#3. Are you a full-time or part-time single parent due to divorce or other life circumstances? You may be a part-time or full-time single parent due to circumstances beyond your control. The changes may create loneliness and isolation. You may become so busy balancing schedules and responsibilities; you do not realize the impact on your mental and physical health and wellness. Everyone needs time for themselves to maintain physical and mental wellness to be a good parent and caregiver. Reach out to people who you believe are supportive like family and friends and seek professional support when needed.
• You are a parent caring for a child with an eating disorder.
• You are the child of a parent dealing with an addiction.
• You think your neighbour has depression and you know of a great community resource, but you aren’t sure how to share that information.
• You can’t seem to find the right words when you observe your friend gambling excessively.
Supporting someone with a mental illness or addiction can be difficult, especially if your loved one is acutely ill and having trouble moving forward in their recovery. You want to help but you can’t do it for them. In some instances you’re afraid you’ll do something wrong and make things worse or will cause your relationship to break down. Your own energy can be drained by the experience of caring for someone as well as yourself. The fear and worry of what might happen is relentless. That’s why it is so important to take care of yourself when you are caring for a loved one.
• Remember, you don’t need all the answers.
• Take time for you, especially if you are the primary parent
• Look for parental and family supports near you. Many communities have family resource networks and counseling support groups.
• Master the basics: exercise, proper sleep and a nutritious diet, as well as time away from the stresses of parenting to ensure your mental health permits you to support others.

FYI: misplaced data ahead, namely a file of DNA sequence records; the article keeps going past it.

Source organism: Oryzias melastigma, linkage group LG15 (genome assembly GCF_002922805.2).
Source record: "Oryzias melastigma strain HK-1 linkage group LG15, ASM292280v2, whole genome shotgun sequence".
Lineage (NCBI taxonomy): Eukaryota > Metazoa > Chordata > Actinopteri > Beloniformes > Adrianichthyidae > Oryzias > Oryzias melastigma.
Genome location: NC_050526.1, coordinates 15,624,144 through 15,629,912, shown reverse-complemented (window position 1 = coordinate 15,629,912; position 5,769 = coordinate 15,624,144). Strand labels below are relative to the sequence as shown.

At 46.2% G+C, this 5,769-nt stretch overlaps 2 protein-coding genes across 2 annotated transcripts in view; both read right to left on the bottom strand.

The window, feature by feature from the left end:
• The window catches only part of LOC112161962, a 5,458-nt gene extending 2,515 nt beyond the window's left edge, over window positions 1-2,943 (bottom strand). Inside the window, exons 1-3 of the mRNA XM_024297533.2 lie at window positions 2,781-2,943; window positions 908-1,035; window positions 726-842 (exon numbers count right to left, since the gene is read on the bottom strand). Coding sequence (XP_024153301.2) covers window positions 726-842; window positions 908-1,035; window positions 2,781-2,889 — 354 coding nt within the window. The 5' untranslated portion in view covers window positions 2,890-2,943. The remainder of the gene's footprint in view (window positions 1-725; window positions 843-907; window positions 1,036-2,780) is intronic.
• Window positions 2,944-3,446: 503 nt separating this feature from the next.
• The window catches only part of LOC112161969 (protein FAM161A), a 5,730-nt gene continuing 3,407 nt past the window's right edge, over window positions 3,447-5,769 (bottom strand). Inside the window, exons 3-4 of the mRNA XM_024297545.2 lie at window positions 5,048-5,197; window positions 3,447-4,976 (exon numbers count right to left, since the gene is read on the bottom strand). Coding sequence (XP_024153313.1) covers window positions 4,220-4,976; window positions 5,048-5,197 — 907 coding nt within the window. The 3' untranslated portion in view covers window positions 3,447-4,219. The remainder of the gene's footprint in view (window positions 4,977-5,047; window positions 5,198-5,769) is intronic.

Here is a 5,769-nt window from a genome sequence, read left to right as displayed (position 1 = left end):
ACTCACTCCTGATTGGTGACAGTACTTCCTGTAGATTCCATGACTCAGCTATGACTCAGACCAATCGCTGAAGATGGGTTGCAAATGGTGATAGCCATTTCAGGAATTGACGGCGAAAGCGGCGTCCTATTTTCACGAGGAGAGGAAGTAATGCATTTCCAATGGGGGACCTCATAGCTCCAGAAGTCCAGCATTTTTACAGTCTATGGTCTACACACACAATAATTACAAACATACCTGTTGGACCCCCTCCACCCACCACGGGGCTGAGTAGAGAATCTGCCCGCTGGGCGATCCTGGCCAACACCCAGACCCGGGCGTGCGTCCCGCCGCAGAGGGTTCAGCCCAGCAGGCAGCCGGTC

Talking to your kids about mental health is one of the most challenging discussions for families in Newfoundland and Labrador. You may be starting the conversation with your teen about signs and symptoms you have observed in them. Or, you may be teaching children about the need to support their sibling, parent, grandparent, or friend from school. If you’re talking to your kids about their own mental illness and learning to support them, start here:
• Teens worry about being judged; the teenage and growing mind has different needs than their adult peers.
• Find your son or daughter resources built for the growing mind and body, which are judgment free and developed by leaders experienced in youth care in the field of mental illness. This is one powerful way to start the conversation with your child about their mental health!
Finding the Facts:
Make the click to start the conversation with your kids.
The Canadian Alliance for Mental Illness and Mental Health:
This site offers information on a range of mental illnesses as well as general mental health information useful for families talking to kids about mental health: camimh.ca
Dr. Stanley Kutcher:
An expert in adolescent mental health, Dr. Stanley Kutcher knows all about the teen brain, youth mental health developing and coping strategies for all—his work is here: teenmentalhealth.org/about-us/dr.-stanley-kutcher-md-frcpc
The Jack Project:
The period from high school to college or independent living and adulthood is tough for youth, especially those living with mental illness. This resource offers trusted information to help youth make the transition successfully and focuses on the needs of 15-24 year old youth: jack.org
Do it for Daron (DIFD):
For youth connecting to other youth who have had similar experiences is a part of the healing process. This site is devoted to inspiring positive changes on how we talk about youth mental health; it is a youth friendly site and a useful resource for parents, guardians and teachers too: www.difd.com
The Kids Help Phone:
The Kids Help Phone offers children and youth free 24-hour telephone access to a counsellor from any location. Counselling services are also available online. Sometimes children and youth just need to talk to someone who isn’t a friend or family member, so make sure your children know they can get completely confidential help and advice over the phone at 1-800-668-6868 or online at kidshelpphone.ca